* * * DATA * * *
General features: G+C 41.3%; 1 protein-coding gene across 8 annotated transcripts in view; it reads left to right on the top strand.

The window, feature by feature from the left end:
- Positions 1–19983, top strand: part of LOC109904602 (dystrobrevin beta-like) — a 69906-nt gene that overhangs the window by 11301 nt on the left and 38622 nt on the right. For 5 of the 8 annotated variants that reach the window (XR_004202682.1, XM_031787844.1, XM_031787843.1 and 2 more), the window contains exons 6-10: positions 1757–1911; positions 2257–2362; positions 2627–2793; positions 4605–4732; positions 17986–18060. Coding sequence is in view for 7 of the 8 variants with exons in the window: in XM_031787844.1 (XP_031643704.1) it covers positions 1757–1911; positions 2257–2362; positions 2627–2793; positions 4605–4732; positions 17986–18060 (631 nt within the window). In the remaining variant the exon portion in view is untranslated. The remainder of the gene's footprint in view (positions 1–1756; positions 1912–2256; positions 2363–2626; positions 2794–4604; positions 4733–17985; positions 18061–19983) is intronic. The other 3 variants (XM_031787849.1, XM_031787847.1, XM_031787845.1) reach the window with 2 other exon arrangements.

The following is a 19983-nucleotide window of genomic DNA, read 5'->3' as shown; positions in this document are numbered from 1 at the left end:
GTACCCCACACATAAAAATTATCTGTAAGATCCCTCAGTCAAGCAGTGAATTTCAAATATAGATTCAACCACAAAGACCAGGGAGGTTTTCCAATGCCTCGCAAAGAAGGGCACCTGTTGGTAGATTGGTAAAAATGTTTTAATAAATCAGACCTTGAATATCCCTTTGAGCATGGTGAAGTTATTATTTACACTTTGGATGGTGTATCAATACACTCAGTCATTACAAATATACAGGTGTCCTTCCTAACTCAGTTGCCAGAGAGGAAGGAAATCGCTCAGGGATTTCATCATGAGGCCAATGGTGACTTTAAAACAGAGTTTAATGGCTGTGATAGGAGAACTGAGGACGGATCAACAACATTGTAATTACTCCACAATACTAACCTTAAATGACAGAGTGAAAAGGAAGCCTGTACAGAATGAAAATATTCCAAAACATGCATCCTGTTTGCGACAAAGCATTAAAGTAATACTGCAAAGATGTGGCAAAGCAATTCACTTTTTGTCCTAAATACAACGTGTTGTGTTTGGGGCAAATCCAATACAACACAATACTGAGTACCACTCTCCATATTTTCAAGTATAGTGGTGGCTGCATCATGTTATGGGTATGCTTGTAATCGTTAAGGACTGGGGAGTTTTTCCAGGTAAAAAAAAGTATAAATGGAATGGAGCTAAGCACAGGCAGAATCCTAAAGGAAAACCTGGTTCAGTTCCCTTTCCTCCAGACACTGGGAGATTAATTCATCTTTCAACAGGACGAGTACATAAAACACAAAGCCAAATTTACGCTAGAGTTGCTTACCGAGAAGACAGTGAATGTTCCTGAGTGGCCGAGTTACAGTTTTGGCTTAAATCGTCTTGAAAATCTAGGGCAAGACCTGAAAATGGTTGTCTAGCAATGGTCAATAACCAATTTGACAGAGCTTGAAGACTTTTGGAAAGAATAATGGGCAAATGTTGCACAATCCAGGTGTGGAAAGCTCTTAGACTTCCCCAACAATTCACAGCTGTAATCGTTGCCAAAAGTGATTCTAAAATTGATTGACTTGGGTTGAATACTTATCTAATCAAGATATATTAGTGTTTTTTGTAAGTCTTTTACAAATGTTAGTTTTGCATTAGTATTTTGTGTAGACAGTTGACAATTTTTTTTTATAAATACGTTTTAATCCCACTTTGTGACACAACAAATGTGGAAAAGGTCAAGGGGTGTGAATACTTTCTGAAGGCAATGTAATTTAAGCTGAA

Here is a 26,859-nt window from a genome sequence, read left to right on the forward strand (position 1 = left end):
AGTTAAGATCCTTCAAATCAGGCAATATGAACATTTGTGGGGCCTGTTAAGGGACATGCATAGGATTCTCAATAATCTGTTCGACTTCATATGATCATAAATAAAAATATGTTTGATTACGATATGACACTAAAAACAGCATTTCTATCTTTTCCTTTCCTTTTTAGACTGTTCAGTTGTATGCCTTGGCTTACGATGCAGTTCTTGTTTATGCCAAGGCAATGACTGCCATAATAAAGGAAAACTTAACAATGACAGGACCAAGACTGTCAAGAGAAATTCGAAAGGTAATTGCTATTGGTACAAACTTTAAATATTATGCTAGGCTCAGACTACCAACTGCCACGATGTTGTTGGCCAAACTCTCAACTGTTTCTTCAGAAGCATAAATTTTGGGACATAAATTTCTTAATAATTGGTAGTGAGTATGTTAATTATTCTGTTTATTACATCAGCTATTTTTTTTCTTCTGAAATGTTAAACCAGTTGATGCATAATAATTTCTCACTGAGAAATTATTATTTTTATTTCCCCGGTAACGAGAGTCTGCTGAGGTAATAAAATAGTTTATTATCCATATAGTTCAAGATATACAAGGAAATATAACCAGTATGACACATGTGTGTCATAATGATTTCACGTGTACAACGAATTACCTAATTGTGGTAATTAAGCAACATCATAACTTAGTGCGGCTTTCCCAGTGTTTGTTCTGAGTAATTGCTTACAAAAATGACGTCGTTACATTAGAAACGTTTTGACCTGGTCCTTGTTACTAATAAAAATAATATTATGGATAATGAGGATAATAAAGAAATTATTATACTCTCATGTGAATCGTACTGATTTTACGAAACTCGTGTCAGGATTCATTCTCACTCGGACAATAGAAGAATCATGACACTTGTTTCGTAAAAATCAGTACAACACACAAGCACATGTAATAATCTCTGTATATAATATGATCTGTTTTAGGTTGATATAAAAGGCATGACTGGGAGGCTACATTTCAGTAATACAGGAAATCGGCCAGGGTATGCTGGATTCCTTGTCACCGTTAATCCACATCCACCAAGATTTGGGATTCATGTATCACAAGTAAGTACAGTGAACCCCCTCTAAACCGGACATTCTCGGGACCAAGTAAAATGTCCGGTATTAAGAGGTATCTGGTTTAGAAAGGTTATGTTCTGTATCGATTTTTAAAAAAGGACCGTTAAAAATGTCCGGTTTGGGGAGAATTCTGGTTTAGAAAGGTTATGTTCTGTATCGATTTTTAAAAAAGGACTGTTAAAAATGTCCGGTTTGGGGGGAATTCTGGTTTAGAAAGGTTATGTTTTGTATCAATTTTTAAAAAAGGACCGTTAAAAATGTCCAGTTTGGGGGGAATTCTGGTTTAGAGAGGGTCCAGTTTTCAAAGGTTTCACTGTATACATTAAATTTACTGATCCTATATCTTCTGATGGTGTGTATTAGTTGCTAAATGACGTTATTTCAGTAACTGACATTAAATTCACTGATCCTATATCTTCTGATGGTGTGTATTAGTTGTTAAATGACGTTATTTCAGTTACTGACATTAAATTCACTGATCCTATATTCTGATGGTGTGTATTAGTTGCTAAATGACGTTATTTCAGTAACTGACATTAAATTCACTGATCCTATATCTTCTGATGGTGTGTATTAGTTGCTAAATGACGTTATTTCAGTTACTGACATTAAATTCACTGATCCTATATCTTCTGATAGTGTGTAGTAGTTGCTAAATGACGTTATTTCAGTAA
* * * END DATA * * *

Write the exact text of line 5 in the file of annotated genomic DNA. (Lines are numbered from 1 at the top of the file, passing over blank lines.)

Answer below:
GTACCCCACACATAAAAATTATCTGTAAGATCCCTCAGTCAAGCAGTGAATTTCAAATATAGATTCAACCACAAAGACCAGGGAGGTTTTCCAATGCCTCGCAAAGAAGGGCACCTGTTGGTAGATTGGTAAAAATGTTTTAATAAATCAGACCTTGAATATCCCTTTGAGCATGGTGAAGTTATTATTTACACTTTGGATGGTGTATCAATACACTCAGTCATTACAAATATACAGGTGTCCTTCCTAACTCAGTTGCCAGAGAGGAAGGAAATCGCTCAGGGATTTCATCATGAGGCCAATGGTGACTTTAAAACAGAGTTTAATGGCTGTGATAGGAGAACTGAGGACGGATCAACAACATTGTAATTACTCCACAATACTAACCTTAAATGACAGAGTGAAAAGGAAGCCTGTACAGAATGAAAATATTCCAAAACATGCATCCTGTTTGCGACAAAGCATTAAAGTAATACTGCAAAGATGTGGCAAAGCAATTCACTTTTTGTCCTAAATACAACGTGTTGTGTTTGGGGCAAATCCAATACAACACAATACTGAGTACCACTCTCCATATTTTCAAGTATAGTGGTGGCTGCATCATGTTATGGGTATGCTTGTAATCGTTAAGGACTGGGGAGTTTTTCCAGGTAAAAAAAAGTATAAATGGAATGGAGCTAAGCACAGGCAGAATCCTAAAGGAAAACCTGGTTCAGTTCCCTTTCCTCCAGACACTGGGAGATTAATTCATCTTTCAACAGGACGAGTACATAAAACACAAAGCCAAATTTACGCTAGAGTTGCTTACCGAGAAGACAGTGAATGTTCCTGAGTGGCCGAGTTACAGTTTTGGCTTAAATCGTCTTGAAAATCTAGGGCAAGACCTGAAAATGGTTGTCTAGCAATGGTCAATAACCAATTTGACAGAGCTTGAAGACTTTTGGAAAGAATAATGGGCAAATGTTGCACAATCCAGGTGTGGAAAGCTCTTAGACTTCCCCAACAATTCACAGCTGTAATCGTTGCCAAAAGTGATTCTAAAATTGATTGACTTGGGTTGAATACTTATCTAATCAAGATATATTAGTGTTTTTTGTAAGTCTTTTACAAATGTTAGTTTTGCATTAGTATTTTGTGTAGACAGTTGACAATTTTTTTTTATAAATACGTTTTAATCCCACTTTGTGACACAACAAATGTGGAAAAGGTCAAGGGGTGTGAATACTTTCTGAAGGCAATGTAATTTAAGCTGAA